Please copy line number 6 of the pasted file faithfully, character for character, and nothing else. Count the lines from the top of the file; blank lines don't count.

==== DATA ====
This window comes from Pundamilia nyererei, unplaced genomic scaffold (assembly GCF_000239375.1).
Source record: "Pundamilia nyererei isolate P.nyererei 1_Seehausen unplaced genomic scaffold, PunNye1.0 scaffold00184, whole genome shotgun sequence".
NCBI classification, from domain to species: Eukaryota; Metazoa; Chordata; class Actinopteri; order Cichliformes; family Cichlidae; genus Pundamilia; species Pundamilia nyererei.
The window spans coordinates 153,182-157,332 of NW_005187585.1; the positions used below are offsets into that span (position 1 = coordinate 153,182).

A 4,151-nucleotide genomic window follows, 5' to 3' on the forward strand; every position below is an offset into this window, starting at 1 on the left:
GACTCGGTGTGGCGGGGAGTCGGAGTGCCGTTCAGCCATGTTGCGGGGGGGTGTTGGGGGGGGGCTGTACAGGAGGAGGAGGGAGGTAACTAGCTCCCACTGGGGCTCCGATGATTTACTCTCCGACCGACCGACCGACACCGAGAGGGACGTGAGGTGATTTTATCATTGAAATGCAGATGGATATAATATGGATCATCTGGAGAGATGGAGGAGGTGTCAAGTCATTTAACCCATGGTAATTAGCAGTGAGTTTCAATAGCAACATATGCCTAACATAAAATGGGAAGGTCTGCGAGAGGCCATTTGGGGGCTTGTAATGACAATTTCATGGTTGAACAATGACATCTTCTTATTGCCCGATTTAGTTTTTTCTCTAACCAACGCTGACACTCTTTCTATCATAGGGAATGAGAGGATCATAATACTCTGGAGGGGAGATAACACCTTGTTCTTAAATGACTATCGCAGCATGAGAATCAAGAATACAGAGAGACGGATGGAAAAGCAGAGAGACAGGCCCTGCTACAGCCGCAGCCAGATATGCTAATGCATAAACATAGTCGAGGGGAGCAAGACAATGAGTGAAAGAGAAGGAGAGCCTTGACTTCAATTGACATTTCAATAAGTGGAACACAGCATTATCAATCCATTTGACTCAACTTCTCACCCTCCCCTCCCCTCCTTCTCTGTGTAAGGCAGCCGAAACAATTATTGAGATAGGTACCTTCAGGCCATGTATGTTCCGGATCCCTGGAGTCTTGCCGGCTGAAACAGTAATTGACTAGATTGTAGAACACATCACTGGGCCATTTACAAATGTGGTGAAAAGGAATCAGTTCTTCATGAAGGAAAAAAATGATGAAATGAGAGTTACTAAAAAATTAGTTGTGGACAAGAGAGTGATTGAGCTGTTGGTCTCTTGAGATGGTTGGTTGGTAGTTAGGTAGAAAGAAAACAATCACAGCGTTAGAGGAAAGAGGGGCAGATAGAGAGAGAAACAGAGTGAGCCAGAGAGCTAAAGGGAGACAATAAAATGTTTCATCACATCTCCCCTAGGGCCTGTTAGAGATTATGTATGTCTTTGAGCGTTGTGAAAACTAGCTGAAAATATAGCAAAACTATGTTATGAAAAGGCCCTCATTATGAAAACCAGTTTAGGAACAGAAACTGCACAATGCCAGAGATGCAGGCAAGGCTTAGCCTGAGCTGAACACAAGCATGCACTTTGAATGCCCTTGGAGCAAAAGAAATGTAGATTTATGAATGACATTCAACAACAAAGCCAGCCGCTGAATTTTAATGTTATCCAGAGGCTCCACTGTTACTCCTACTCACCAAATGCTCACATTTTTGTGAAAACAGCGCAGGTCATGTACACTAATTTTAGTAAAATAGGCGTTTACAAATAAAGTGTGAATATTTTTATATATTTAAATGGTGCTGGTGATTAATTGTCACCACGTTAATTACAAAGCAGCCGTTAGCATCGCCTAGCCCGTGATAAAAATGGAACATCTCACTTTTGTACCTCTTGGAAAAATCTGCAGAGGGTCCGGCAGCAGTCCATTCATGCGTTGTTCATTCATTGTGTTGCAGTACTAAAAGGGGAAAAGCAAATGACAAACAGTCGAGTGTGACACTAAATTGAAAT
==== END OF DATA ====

GACTCGGTGTGGCGGGGAGTCGGAGTGCCGTTCAGCCATGTTGCGGGGGGGTGTTGGGGGGGGGCTGTACAGGAGGAGGAGGGAGGTAACTAGCTCCCACTGGGGCTCCGATGATTTACTCTCCGACCGACCGACCGACACCGAGAGGGACGTGAGGTGATTTTATCATTGAAATGCAGATGGATATAATATGGATCATCTGGAGAGATGGAGGAGGTGTCAAGTCATTTAACCCATGGTAATTAGCAGTGAGTTTCAATAGCAACATATGCCTAACATAAAATGGGAAGGTCTGCGAGAGGCCATTTGGGGGCTTGTAATGACAATTTCATGGTTGAACAATGACATCTTCTTATTGCCCGATTTAGTTTTTTCTCTAACCAACGCTGACACTCTTTCTATCATAGGGAATGAGAGGATCATAATACTCTGGAGGGGAGATAACACCTTGTTCTTAAATGACTATCGCAGCATGAGAATCAAGAATACAGAGAGACGGATGGAAAAGCAGAGAGACAGGCCCTGCTACAGCCGCAGCCAGATATGCTAATGCATAAACATAGTCGAGGGGAGCAAGACAATGAGTGAAAGAGAAGGAGAGCCTTGACTTCAATTGACATTTCAATAAGTGGAACACAGCATTATCAATCCATTTGACTCAACTTCTCACCCTCCCCTCCCCTCCTTCTCTGTGTAAGGCAGCCGAAACAATTATTGAGATAGGTACCTTCAGGCCATGTATGTTCCGGATCCCTGGAGTCTTGCCGGCTGAAACAGTAATTGACTAGATTGTAGAACACATCACTGGGCCATTTACAAATGTGGTGAAAAGGAATCAGTTCTTCATGAAGGAAAAAAATGATGAAATGAGAGTTACTAAAAAATTAGTTGTGGACAAGAGAGTGATTGAGCTGTTGGTCTCTTGAGATGGTTGGTTGGTAGTTAGGTAGAAAGAAAACAATCACAGCGTTAGAGGAAAGAGGGGCAGATAGAGAGAGAAACAGAGTGAGCCAGAGAGCTAAAGGGAGACAATAAAATGTTTCATCACATCTCCCCTAGGGCCTGTTAGAGATTATGTATGTCTTTGAGCGTTGTGAAAACTAGCTGAAAATATAGCAAAACTATGTTATGAAAAGGCCCTCATTATGAAAACCAGTTTAGGAACAGAAACTGCACAATGCCAGAGATGCAGGCAAGGCTTAGCCTGAGCTGAACACAAGCATGCACTTTGAATGCCCTTGGAGCAAAAGAAATGTAGATTTATGAATGACATTCAACAACAAAGCCAGCCGCTGAATTTTAATGTTATCCAGAGGCTCCACTGTTACTCCTACTCACCAAATGCTCACATTTTTGTGAAAACAGCGCAGGTCATGTACACTAATTTTAGTAAAATAGGCGTTTACAAATAAAGTGTGAATATTTTTATATATTTAAATGGTGCTGGTGATTAATTGTCACCACGTTAATTACAAAGCAGCCGTTAGCATCGCCTAGCCCGTGATAAAAATGGAACATCTCACTTTTGTACCTCTTGGAAAAATCTGCAGAGGGTCCGGCAGCAGTCCATTCATGCGTTGTTCATTCATTGTGTTGCAGTACTAAAAGGGGAAAAGCAAATGACAAACAGTCGAGTGTGACACTAAATTGAAAT